§ 6. R. Eleazar saith, "A man is bound to eat fourteen meals in the succah, one in the morning, and one at night [of each day of the festival]:" but the sages say the thing has no legal limitation [is not fixed by law], except [that he is bound to take his meals in the succah], on the first night of the festival. R. Eleazar also said, "He who has not taken his meal [in the succah for the first night of the festival] can make amends for it [by taking his meal therein] on the last night of the festival:" but the sages hold that no amends [can] in that case be made; and they apply thereto the text, "That which is defective cannot be amended, and what is deficient cannot be made up." 5

§ 7. If the head, and the greater part of a man's body be in the succah, and his table in the house, Beth Shammai declare it not valid; but Beth Hillel declare it valid. The school of Hillel said to the school of Shammai, "Did it not happen that the elders of the school of Shammai, and those of the school of Hillel, went to visit R. Jochanan ben Hachoroni, and they found him sitting with his

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head and the greater part of his body in the succah, while his table was [placed] in the house; and they said nothing to him [on the subject]." But the school of Beth Shammai replied, "[Do you adduce that] as a proof [in support of your opinion]?" They [the elders] did say to him "If such has [always] been thy custom, thou hast never throughout thy whole life properly obeyed the commandment [to dwell in the succah]!"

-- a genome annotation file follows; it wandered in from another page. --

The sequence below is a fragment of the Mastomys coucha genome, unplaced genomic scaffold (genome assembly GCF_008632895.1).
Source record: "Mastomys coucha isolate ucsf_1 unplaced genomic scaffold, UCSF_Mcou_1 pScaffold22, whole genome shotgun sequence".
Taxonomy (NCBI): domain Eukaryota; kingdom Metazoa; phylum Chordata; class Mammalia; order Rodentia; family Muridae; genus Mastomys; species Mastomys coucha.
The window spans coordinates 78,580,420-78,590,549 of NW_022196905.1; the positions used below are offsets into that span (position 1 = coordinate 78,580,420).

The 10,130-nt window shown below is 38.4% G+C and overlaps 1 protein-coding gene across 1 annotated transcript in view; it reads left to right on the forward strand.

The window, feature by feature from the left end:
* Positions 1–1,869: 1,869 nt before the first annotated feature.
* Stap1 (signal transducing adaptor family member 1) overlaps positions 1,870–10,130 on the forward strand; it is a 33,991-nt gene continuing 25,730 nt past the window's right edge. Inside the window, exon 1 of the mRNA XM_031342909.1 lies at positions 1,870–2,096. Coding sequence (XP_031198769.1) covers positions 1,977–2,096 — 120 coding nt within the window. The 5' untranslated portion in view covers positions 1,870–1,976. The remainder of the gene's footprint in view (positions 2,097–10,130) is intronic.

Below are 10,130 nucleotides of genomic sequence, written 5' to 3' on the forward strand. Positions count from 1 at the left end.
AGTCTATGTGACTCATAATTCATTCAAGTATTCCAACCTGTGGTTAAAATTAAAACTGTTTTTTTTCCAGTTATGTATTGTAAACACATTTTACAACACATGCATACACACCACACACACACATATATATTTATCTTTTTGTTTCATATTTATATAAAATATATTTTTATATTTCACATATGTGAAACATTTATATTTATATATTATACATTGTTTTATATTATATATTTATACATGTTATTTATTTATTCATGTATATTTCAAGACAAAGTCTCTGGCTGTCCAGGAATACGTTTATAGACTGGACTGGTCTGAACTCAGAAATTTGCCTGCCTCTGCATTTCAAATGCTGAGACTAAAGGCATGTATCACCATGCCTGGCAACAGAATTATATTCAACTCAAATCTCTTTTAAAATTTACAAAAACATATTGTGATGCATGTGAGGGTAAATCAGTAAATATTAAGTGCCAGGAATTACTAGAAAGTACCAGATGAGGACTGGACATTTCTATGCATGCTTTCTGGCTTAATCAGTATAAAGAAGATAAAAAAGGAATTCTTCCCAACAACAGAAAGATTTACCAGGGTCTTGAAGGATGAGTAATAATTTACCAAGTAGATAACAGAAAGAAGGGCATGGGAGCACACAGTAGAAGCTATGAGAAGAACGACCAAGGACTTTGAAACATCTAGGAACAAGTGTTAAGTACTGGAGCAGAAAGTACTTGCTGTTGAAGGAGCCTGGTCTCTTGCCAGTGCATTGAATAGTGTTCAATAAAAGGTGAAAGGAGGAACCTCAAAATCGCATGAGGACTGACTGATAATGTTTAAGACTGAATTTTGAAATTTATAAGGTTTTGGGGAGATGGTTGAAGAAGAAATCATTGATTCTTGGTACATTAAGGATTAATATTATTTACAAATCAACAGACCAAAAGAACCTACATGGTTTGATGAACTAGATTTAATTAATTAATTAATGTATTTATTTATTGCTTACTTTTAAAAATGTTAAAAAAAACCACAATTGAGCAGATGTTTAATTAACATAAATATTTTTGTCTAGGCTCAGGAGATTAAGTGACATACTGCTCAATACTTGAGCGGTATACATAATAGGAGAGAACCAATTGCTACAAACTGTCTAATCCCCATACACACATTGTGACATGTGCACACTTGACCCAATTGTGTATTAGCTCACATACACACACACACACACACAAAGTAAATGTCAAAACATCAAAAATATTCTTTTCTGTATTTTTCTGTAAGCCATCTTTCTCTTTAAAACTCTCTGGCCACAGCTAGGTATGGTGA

§ 8. Women, bondmen, and minors, are exempted from [the obligation of dwelling in] the succah. A boy, who no longer needs [the nursing of] his mother, is bound to [obey the commandment of] the succah. It so happened that the daughter-in-law of Shammai the elder, 6 gave birth to a son [on the festival] when he caused the ceiling to be removed, and covered [the vacancy] over her bed [with a vegetable covering] on account of the [new-born] infant.

§ 9. During the whole seven days of the festival, a man is to constitute the succah his regular domicile, and his house [is to be only] as an occasional abode. If rain fall, when is it permitted to clear out [remove from the succah]? When a mess of porridge has been spoiled, they [the elders] illustrate this by a comparison, "What does such a circumstance resemble? It is as if a servant pour out a goblet for his master, who throws a bowl full in his face."


132:1 The duty of residing in the succah comprises the duty of sleeping therein; but it is unlawful to interpose another roof under that of the succah; and a bed ten hands high is considered as a tent.

132:2 This is rendered according to one explication of the text given in the Talmud; but, according to another opinion, the Mishna here intends to establish two distinct rules:—1. If the covering is irregular, so that it leaves gaps, or openings, while parts of the covering hang down, while, if properly extended, there is sufficient material to cover the whole. 2. If the shaded part exceed that open to the sun. In either case the succah is valid.

132:3 He may, however, use it on the middle days.

133:4 He did not touch it with his naked hand, because, not having washed previous to eating, he did not wish to expose the food to any uncleanness that might attach to his hands.

133:5 Eccles. i. 15.

134:6 The founder of the school which bore his name, contemporary with Herod the Great, lived about eighty years before the destruction of the Temple.

Next: Chapter III